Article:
Q&A: How Health Care Engineers and Designers Can Communicate Better

February 15, 2017

Research shows the most important predictor of a team’s success is their communication patterns. But sometimes stereotypes get in the way and communication breaks down – thwarting opportunities for breakthroughs.

If you manage, design, or build health care facilities, you may have some preconceived notions of your engineering or design counterpart. Krista McDonald Biason, PE, associate vice president and senior electrical engineer of HGA Architects and Engineers, shares tips for overcoming the perceived “linguistic divide” among health care engineers and designers to achieve better solutions.


Q: How has working at an integrated architecture, engineering, and planning firm change your perspective of team collaboration?
A: (Biason) I consider myself fortunate to work for an A&E firm. My organization has people with many diverse backgrounds and areas of expertise. I’ve learned that working with diverse teams is a good thing and improves the final project outcome and enhances the process. It gives everyone the opportunity to share different experiences and perspectives and apply them to solve a health facility challenge.

Q: In your experience, how do designers and engineers approach projects differently?
A: (Biason) Health care engineers and designers often have stereotypes of each other, but when you hear yourself being stereotyped, you often have the reaction, “That’s not me!” What I find is that engineers like myself tend to approach projects from a practical, technical standpoint. We often suggest “Here’s my problem and here are some solutions.” We focus on design calculations, code requirements, and engineering best practices. Design architects typically approach projects creatively – but I’ve found that many also take on the same approach as a “stereotypical” engineer and apply their skills from a patient-focused perspective. So in some ways, it depends on the personality of each individual. But the important thing is we need both approaches to tackle a health care facility project. That way, we ensure code requirements are met and an optimal healing environment is created for occupants.

Q: What communication tips do you have for health care engineers and designers?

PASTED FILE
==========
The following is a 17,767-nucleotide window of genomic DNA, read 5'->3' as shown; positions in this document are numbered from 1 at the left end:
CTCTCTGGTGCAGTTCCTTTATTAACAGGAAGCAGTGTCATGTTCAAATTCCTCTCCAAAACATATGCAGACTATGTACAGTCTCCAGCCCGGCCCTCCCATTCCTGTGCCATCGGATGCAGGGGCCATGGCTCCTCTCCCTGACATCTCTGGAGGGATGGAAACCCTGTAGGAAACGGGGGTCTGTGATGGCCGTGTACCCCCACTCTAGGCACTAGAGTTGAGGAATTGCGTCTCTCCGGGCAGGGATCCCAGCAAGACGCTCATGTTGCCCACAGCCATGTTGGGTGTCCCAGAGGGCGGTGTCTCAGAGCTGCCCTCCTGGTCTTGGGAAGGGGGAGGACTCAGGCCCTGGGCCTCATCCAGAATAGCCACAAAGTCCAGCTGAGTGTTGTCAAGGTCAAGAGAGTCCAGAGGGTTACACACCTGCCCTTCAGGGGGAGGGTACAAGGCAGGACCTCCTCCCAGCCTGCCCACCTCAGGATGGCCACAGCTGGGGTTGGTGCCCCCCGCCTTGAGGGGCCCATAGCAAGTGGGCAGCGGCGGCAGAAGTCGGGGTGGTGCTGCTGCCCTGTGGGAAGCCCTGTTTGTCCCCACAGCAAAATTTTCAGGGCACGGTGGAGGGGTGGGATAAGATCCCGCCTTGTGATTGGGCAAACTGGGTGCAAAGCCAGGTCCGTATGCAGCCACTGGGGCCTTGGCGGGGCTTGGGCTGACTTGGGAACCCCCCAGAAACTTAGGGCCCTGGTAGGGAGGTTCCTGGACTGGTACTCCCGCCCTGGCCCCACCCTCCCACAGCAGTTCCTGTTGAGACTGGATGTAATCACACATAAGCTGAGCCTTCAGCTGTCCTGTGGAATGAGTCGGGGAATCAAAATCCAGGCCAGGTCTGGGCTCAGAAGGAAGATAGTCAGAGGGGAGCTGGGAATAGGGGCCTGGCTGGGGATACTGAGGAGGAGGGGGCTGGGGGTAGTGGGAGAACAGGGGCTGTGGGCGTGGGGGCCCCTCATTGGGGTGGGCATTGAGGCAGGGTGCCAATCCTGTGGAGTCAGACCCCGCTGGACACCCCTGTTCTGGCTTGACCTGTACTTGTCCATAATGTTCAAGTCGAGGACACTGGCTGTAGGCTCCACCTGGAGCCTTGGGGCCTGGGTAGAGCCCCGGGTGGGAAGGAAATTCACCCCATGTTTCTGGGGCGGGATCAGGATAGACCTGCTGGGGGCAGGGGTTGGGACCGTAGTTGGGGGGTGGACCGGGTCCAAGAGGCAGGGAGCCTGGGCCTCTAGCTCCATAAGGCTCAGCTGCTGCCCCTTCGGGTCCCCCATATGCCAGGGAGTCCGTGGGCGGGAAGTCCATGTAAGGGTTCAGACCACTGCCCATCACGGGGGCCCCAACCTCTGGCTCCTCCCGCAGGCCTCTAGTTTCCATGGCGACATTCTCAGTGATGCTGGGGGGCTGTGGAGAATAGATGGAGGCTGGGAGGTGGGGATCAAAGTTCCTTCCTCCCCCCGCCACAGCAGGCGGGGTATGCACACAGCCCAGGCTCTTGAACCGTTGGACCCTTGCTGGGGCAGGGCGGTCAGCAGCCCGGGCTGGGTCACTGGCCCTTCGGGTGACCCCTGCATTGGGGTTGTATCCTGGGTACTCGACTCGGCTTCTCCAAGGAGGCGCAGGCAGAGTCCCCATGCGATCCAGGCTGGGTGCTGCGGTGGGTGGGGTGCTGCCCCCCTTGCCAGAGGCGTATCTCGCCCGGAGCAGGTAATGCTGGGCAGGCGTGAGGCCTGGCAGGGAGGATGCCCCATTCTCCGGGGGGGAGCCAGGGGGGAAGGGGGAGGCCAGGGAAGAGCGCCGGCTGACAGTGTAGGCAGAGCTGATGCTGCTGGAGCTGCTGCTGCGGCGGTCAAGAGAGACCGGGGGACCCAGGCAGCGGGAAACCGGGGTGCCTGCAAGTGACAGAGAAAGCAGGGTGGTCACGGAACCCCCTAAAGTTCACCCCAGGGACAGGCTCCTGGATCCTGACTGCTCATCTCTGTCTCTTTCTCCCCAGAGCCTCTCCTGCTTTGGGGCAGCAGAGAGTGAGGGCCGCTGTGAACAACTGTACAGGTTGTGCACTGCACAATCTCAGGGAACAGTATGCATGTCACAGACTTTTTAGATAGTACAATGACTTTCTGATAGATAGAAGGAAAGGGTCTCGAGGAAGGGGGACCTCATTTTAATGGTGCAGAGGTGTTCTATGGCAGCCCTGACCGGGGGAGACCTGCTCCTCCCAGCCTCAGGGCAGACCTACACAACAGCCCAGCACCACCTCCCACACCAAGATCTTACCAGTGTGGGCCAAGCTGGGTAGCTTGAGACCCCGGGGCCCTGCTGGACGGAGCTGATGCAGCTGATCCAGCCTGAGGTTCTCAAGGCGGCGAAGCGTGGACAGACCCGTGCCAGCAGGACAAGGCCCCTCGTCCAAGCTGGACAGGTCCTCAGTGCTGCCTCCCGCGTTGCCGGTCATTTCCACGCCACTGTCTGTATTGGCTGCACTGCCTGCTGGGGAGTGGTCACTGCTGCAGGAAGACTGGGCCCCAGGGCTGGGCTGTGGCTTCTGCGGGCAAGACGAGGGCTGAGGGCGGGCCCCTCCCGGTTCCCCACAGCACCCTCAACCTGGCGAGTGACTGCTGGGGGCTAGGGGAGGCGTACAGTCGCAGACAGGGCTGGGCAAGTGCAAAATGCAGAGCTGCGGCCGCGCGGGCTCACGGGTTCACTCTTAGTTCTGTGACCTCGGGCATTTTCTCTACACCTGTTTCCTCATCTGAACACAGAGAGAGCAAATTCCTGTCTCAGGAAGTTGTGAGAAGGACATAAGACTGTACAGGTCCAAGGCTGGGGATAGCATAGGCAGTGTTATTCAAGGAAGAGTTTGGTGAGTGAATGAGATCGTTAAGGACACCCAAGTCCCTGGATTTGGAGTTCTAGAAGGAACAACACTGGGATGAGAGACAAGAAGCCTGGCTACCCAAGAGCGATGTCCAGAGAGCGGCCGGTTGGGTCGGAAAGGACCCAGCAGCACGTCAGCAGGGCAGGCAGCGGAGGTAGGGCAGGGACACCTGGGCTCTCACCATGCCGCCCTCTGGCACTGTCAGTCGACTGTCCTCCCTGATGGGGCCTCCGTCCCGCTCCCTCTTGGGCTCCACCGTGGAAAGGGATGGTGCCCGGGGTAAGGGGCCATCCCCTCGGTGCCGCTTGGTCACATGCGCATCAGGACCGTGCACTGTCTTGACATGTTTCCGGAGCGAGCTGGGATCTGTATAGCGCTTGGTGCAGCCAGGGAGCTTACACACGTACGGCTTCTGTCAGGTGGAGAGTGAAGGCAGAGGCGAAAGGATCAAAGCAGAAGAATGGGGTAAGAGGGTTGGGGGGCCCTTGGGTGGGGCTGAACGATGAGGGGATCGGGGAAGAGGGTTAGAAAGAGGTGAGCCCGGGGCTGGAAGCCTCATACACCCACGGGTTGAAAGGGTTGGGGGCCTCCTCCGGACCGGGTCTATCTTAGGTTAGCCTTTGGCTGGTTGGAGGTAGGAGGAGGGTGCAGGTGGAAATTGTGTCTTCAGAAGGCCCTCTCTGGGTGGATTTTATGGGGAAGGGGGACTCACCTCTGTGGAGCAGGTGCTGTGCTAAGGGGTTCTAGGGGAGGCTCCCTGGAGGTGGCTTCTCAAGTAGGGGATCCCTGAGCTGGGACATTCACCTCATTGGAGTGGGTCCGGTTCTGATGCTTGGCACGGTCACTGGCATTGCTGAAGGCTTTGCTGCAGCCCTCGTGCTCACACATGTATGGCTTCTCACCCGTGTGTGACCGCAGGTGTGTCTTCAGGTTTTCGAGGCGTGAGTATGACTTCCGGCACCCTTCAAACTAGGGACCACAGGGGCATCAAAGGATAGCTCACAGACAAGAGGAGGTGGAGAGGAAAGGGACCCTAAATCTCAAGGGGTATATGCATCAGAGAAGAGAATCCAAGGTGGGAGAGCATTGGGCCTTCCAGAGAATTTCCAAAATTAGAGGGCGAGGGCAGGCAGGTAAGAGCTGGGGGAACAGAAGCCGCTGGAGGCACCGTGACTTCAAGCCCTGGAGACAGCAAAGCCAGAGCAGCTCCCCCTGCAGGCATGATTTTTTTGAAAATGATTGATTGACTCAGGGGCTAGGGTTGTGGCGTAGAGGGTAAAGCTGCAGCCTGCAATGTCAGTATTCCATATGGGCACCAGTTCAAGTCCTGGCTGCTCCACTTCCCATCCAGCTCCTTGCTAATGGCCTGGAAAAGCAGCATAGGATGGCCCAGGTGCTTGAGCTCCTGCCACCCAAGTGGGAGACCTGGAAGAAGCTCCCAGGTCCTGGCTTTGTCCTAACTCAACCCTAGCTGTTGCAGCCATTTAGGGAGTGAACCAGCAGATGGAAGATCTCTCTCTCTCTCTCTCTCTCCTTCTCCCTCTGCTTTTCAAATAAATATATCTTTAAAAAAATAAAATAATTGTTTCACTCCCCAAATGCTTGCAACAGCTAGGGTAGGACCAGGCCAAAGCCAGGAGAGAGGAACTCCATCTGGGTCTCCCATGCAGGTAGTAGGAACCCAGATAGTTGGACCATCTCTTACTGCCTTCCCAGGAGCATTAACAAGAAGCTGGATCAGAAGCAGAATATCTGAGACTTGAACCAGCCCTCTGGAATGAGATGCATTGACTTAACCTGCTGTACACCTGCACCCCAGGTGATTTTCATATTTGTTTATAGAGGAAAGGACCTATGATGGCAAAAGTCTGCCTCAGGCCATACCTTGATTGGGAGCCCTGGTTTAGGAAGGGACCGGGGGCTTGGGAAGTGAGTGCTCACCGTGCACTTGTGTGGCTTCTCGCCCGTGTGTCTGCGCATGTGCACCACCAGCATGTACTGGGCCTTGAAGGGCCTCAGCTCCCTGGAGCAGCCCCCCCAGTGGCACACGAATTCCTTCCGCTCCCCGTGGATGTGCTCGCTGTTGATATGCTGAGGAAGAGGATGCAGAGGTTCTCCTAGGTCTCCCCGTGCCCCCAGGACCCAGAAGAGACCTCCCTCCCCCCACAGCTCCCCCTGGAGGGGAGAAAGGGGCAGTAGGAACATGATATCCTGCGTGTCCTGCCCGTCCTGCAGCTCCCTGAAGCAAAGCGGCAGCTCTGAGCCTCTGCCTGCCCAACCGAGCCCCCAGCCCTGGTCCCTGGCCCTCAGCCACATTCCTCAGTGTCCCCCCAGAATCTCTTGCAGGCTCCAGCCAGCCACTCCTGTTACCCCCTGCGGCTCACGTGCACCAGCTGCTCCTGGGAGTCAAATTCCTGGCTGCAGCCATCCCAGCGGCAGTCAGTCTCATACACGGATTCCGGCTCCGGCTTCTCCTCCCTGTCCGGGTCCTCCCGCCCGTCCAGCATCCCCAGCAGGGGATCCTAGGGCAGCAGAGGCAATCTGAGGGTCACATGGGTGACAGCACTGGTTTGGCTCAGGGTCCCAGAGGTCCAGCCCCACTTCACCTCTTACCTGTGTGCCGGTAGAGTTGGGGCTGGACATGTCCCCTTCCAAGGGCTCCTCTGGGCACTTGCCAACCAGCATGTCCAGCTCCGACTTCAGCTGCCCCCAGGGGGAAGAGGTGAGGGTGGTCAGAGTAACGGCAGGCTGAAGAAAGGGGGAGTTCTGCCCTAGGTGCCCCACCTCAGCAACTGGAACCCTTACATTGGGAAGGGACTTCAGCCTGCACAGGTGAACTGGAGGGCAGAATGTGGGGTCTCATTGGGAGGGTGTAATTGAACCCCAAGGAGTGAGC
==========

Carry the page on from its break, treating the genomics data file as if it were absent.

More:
A: (Biason) Health care engineers often speak their own language. My coworker and I actually presented this topic at the 53rd ASHE Annual Conference. We called the presentation “The Engineer Whisper.” Abbreviations and acronyms seem to dominate health care engineering jargon, so it’s important that engineers translate it into plain English when working with designers and C-suite professionals. For all groups, listening and “reading the room” are very important. People will feel appreciated and valued when they feel heard and will be more willing to work together on a project. It’s also important to build trust. Don’t walk into a room and say “this is my solution.” Instead, walk into a room with confidence in your expertise, but carefully listen to the needs of the others sitting at the table. Don’t be afraid to ask questions to clarify details. Clarification can make all the difference.

Q: What are some ways that health care engineers and designers can learn from each other?
A: (Biason) When you bring group of experts together, they represent all different perspectives.  This provides a window of opportunity to say, “I understand what you do at a high level, but after listening to your views and opinions, I now understand why certain decisions are being made.” I attend conferences like the PDC Summit and typically skip those sessions that are in my wheelhouse. Instead, I try to attend sessions that are more design-focused in nature so I can learn more about what is current in their field and understand more about their challenges. This helps me make more informed team decisions. Joining organizations like ASHE are also helpful. It is a diverse membership group and everyone offers a different perspective on how to optimize the health care built environment.

Biason and her team are also exploring how generational stereotypes affect the health care facility field. Related to their research, a previous news post discusses ways to engage millennials in health care design and engineering.